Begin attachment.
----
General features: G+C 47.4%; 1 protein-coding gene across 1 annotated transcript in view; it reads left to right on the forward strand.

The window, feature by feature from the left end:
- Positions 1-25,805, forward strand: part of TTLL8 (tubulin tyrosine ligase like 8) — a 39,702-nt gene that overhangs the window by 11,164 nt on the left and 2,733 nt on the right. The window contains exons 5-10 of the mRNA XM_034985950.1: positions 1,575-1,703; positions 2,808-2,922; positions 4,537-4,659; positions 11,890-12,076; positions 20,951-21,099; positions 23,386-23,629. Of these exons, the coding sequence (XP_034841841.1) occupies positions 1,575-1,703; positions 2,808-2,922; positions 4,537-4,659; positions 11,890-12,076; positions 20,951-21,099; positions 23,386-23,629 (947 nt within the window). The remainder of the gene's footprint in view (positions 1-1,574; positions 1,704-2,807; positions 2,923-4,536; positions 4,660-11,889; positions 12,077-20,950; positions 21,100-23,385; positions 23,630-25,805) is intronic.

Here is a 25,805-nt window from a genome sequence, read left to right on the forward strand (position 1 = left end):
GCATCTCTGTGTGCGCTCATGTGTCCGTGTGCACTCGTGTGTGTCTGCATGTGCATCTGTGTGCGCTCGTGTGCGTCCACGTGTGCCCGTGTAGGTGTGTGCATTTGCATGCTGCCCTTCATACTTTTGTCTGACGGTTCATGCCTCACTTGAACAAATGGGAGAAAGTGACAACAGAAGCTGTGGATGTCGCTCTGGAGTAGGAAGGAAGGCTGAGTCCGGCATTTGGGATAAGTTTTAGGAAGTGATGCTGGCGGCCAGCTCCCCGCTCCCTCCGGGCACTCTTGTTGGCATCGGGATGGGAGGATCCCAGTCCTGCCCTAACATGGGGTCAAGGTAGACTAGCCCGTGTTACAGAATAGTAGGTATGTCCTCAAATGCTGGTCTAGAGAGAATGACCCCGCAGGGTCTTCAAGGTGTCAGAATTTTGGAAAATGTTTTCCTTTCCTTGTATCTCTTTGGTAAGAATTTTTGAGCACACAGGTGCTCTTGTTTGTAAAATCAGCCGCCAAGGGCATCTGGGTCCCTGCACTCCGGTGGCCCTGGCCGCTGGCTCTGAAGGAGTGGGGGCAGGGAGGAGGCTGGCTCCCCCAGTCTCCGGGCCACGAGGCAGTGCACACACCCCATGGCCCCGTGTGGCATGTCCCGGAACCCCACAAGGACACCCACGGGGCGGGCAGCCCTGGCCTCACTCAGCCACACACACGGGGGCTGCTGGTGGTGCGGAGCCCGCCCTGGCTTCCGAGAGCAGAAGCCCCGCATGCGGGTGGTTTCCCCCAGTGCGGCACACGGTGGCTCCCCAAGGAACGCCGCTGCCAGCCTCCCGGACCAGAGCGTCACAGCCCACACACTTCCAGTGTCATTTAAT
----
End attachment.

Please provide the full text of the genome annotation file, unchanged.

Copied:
General features: G+C 47.4%; 1 protein-coding gene across 1 annotated transcript in view; it reads left to right on the forward strand.

The window, feature by feature from the left end:
- Positions 1-25,805, forward strand: part of TTLL8 (tubulin tyrosine ligase like 8) — a 39,702-nt gene that overhangs the window by 11,164 nt on the left and 2,733 nt on the right. The window contains exons 5-10 of the mRNA XM_034985950.1: positions 1,575-1,703; positions 2,808-2,922; positions 4,537-4,659; positions 11,890-12,076; positions 20,951-21,099; positions 23,386-23,629. Of these exons, the coding sequence (XP_034841841.1) occupies positions 1,575-1,703; positions 2,808-2,922; positions 4,537-4,659; positions 11,890-12,076; positions 20,951-21,099; positions 23,386-23,629 (947 nt within the window). The remainder of the gene's footprint in view (positions 1-1,574; positions 1,704-2,807; positions 2,923-4,536; positions 4,660-11,889; positions 12,077-20,950; positions 21,100-23,385; positions 23,630-25,805) is intronic.

Here is a 25,805-nt window from a genome sequence, read left to right on the forward strand (position 1 = left end):
GCATCTCTGTGTGCGCTCATGTGTCCGTGTGCACTCGTGTGTGTCTGCATGTGCATCTGTGTGCGCTCGTGTGCGTCCACGTGTGCCCGTGTAGGTGTGTGCATTTGCATGCTGCCCTTCATACTTTTGTCTGACGGTTCATGCCTCACTTGAACAAATGGGAGAAAGTGACAACAGAAGCTGTGGATGTCGCTCTGGAGTAGGAAGGAAGGCTGAGTCCGGCATTTGGGATAAGTTTTAGGAAGTGATGCTGGCGGCCAGCTCCCCGCTCCCTCCGGGCACTCTTGTTGGCATCGGGATGGGAGGATCCCAGTCCTGCCCTAACATGGGGTCAAGGTAGACTAGCCCGTGTTACAGAATAGTAGGTATGTCCTCAAATGCTGGTCTAGAGAGAATGACCCCGCAGGGTCTTCAAGGTGTCAGAATTTTGGAAAATGTTTTCCTTTCCTTGTATCTCTTTGGTAAGAATTTTTGAGCACACAGGTGCTCTTGTTTGTAAAATCAGCCGCCAAGGGCATCTGGGTCCCTGCACTCCGGTGGCCCTGGCCGCTGGCTCTGAAGGAGTGGGGGCAGGGAGGAGGCTGGCTCCCCCAGTCTCCGGGCCACGAGGCAGTGCACACACCCCATGGCCCCGTGTGGCATGTCCCGGAACCCCACAAGGACACCCACGGGGCGGGCAGCCCTGGCCTCACTCAGCCACACACACGGGGGCTGCTGGTGGTGCGGAGCCCGCCCTGGCTTCCGAGAGCAGAAGCCCCGCATGCGGGTGGTTTCCCCCAGTGCGGCACACGGTGGCTCCCCAAGGAACGCCGCTGCCAGCCTCCCGGACCAGAGCGTCACAGCCCACACACTTCCAGTGTCATTTAAT